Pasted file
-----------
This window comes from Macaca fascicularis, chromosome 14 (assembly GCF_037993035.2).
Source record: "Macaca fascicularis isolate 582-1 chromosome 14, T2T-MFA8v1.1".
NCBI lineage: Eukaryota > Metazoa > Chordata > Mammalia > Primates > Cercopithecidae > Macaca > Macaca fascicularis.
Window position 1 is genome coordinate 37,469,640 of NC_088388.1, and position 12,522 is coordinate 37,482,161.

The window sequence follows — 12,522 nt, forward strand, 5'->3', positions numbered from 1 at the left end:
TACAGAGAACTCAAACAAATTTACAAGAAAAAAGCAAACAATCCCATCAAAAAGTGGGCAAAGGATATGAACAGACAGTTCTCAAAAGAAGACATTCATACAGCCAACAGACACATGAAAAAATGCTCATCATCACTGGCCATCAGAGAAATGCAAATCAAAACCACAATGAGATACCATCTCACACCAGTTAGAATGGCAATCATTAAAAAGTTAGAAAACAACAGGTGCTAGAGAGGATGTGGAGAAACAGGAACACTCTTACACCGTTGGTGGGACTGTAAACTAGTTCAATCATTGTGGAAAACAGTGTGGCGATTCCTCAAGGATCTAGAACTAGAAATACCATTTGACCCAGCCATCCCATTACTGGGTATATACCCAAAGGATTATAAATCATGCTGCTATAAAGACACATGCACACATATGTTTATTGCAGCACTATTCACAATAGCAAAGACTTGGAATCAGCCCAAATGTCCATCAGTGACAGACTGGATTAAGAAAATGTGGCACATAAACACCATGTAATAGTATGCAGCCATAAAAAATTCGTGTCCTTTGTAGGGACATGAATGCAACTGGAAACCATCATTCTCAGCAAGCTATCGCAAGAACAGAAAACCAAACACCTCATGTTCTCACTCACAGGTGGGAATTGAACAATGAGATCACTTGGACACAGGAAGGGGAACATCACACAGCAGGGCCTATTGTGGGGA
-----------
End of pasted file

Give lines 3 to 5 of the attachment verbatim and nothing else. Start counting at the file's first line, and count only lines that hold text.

NCBI lineage: Eukaryota > Metazoa > Chordata > Mammalia > Primates > Cercopithecidae > Macaca > Macaca fascicularis.
Window position 1 is genome coordinate 37,469,640 of NC_088388.1, and position 12,522 is coordinate 37,482,161.

The window sequence follows — 12,522 nt, forward strand, 5'->3', positions numbered from 1 at the left end: